What Is Bounce Rate in GA and How It Affects SEO?
Every time we log into Google Analytics account, we can check the bounce rate directly. Do you feel upset when you see that number is high and still creeping up?
Calm down! That numbers can be misleading. After all, you should understand what bounce rate in Google Analytics is. How Google Analytics calculates bounce rate? Also, what is “Good” bounce rate? What is the “Average” bounce rate? Most importantly, will bounce rate affects SEO?
In this post, I’ll answer all these questions. Let’s start with talking about exactly what bounce rate is.
What Is Bounce Rate and How Google Analytics Calculates Bounce Rates?
According to Google:
A bounce is a single-page session on your site. In Analytics, a bounce is calculated specifically as a session that triggers only a single request to the Analytics server, such as when a user opens a single page on your site and then exits without triggering any other requests to the Analytics server during that session.
Bounce rate is single-page sessions divided by all sessions, or the percentage of all sessions on your site in which users viewed only a single page and triggered only a single request to the Analytics server.
A website’s bounce rate is calculated by dividing the number of single-page sessions by the number of total sessions on the site.
Website Bounce Rate = Single-Page Sessions / Total Sessions
For example, if 100 users land on your website (total sessions) and 56 of them exit without triggering another request (single-page sessions), your website’s bounce rate is 56%.
An individual page’s bounce rate is calculated the same way, but the metrics are page-specific: divide the number of single-page sessions that begin and end on a particular page by the number of total sessions that begin and continue from that same page.
Page Bounce Rate = Single-Page Sessions On the Page / Total Sessions Starting from The Page
For example, if 100 users land on your homepage and 70 of them exit without triggering another request, your homepage has a bounce rate of 70%.
Feel confused with bounce rate and exit rate? Check our article about Bounce Rate vs. Exit Rate.
How to Find Your Bounce Rate in GA?
There are a few places that you can check bounce rate in your Google Analytics account. A couple of common places you might want to check are:
- Audience > Overview (see your whole website’s bounce rate)
- Behavior > All Pages > Bounce Rate (see which pages have higher or lower bounce rate)
- Acquisition > Channels > Bounce Rate (see what type of traffic has the lowest bounce rate)
- Acquisition > Source/Medium > Bounce Rate (see which referral traffic and mediums have lowest bounce rate)
- Acquisition > AdWords > Campaigns > Bounce Rate (see how your AdWords campaign fare when it comes to bounce rate)
What Is a Good Bounce Rate?
It is very common for us to ask what a good bounce rate is, or what the average bounce rate is. To be honest, there’s no standard benchmark for a “good bounce rate” versus a “bad” one. The metric is simply too variable based on the industry, type of content, search intent and landing page.
However, if you want to know the “AVERAGE”, we can still find clues from some researches.
According to CLX, here are some benchmark bounce rate averages for the most common kinds of websites:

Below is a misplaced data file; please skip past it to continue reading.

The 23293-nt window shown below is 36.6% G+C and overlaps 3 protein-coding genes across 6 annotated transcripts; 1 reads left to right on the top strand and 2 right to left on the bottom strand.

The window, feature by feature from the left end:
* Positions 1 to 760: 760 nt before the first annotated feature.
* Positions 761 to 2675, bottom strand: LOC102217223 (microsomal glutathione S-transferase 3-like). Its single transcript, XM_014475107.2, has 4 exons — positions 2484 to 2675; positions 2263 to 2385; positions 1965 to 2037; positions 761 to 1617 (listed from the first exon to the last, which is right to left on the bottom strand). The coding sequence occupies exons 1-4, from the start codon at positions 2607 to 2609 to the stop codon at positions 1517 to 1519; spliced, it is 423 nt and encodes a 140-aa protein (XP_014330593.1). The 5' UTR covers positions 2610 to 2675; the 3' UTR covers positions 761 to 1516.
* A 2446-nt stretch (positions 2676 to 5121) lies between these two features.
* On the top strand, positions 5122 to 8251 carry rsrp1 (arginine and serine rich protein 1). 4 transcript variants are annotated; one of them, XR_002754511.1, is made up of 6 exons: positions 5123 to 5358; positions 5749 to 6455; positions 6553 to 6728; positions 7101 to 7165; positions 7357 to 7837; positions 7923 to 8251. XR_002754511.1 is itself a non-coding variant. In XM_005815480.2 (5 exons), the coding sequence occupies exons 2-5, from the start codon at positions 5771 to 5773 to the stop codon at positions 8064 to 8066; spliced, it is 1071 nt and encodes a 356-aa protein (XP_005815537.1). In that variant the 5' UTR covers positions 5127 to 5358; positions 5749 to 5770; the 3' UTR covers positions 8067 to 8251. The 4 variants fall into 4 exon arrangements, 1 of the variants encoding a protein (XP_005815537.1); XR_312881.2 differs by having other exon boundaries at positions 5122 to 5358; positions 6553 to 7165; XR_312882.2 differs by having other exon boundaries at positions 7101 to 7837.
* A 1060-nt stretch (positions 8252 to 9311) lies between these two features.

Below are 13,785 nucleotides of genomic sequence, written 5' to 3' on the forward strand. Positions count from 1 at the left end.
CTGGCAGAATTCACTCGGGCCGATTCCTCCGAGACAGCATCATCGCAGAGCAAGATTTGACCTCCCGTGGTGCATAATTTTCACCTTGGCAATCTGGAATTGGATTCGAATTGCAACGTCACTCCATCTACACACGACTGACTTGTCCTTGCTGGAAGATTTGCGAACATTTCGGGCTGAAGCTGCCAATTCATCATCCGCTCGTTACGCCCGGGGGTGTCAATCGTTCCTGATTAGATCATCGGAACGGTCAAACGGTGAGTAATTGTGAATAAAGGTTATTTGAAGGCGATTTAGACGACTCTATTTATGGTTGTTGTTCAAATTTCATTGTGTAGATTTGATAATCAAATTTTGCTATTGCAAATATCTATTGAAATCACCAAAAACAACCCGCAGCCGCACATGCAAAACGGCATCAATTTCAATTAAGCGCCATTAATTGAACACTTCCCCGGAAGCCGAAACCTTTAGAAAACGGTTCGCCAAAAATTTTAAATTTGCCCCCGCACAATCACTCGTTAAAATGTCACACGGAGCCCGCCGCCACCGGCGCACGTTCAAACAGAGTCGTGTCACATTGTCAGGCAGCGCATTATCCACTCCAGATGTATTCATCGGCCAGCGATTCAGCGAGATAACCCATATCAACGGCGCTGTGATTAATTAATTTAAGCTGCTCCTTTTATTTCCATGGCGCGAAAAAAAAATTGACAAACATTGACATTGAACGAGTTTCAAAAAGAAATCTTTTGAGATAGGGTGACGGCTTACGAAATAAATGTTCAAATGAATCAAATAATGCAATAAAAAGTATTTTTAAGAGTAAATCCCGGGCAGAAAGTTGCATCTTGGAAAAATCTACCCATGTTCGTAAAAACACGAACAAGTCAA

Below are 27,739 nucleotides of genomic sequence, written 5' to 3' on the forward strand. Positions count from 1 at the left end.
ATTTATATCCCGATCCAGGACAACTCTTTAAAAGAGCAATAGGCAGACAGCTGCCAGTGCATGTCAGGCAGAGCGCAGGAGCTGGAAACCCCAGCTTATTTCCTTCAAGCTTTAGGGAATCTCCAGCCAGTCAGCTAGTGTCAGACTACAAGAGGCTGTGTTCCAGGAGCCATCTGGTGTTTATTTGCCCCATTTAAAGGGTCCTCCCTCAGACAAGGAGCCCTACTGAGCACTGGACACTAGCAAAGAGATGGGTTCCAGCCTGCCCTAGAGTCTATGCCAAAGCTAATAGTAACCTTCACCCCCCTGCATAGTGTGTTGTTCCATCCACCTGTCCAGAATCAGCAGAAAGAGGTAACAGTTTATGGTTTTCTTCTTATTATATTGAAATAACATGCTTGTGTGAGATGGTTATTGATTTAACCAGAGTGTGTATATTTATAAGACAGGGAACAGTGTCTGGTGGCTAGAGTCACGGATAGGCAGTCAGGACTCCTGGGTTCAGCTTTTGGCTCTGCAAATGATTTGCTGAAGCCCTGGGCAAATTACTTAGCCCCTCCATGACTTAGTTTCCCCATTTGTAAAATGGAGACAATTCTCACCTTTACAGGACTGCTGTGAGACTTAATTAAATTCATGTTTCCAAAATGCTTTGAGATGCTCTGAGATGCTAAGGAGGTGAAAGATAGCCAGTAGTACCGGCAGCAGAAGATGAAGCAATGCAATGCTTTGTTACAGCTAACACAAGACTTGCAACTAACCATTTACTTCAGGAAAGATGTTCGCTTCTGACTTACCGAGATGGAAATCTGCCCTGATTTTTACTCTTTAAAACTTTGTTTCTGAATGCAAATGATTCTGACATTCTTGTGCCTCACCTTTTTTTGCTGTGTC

- 65.62% for food and drink websites
- 57.93% for news websites
- 55.86% for beauty and fitness websites
- 50.65% for travel websites
- 45.68% for shopping websites.
Contentsquare also has a handy chart that shows average bounce rate by industry:
As a rule of thumb, a bounce rate in the range of 26 to 40 percent is excellent. 41 to 55 percent is roughly average. 56 to 70 percent is higher than average, but may not be cause for alarm depending on the website.
Then, if your website’s bounce rate is higher than 80 percent, you may need to check our list on how to reduce bounce rate.
Will Bounce Rate Affects SEO and Google Ranking?
Google knows the bounce rates of our pages, but is bounce rate is a ranking factor in SEO? Will high bounce rate have negative impact for Google ranking?
Google does not use your bounce rate in Google Analytics as a ranking factor. However, bounce rate indirectly affects the SEO factors Google does care about.
John Mueller of Google said in a webmaster hangout video at the 25 minute mark, “I think there’s a bit of misconception here that we’re looking at things like the analytics bounce rate when it comes to ranking websites, and that’s definitely not the case.”
Then, how bounce rate indirectly affects SEO and google ranking?
The search engine does monitor whether users pogo-stick. Pogo-sticking is when someone visits your website from the search results, then immediately returns to the search results and clicks on a competitor’s result. Pogo-sticking is essentially a Bounce.
When that happens, the user is saying your site isn’t as good as your competitor’s one – and Google is tracking that!
A high bounce rate means you also likely have a high pogo sticking rate and that is casting negative votes against your rankings every day.
Not only that but a high bounce rate is often a symptom of weakness in other SEO factors –
- Slow loading speed
- Poor mobile optimization
- Low-quality webpage design
- Mismatch between content and keywords
Therefore, it makes sense why reducing your webpage bounce rate often helps your SERP ranking.
I hope you enjoyed this in-depth article, and that it gave you a better understanding of what bounce rate is, how it’s calculated, and what is a good bounce rate. Moreover, while bounce rate doesn’t directly affect SEO and page ranking, it is still something you should understand and be able to improve. Typically, if a page has a high bounce rate, it means that those visiting it aren’t being engaged by the website in some way and there may be deeper problems on your website.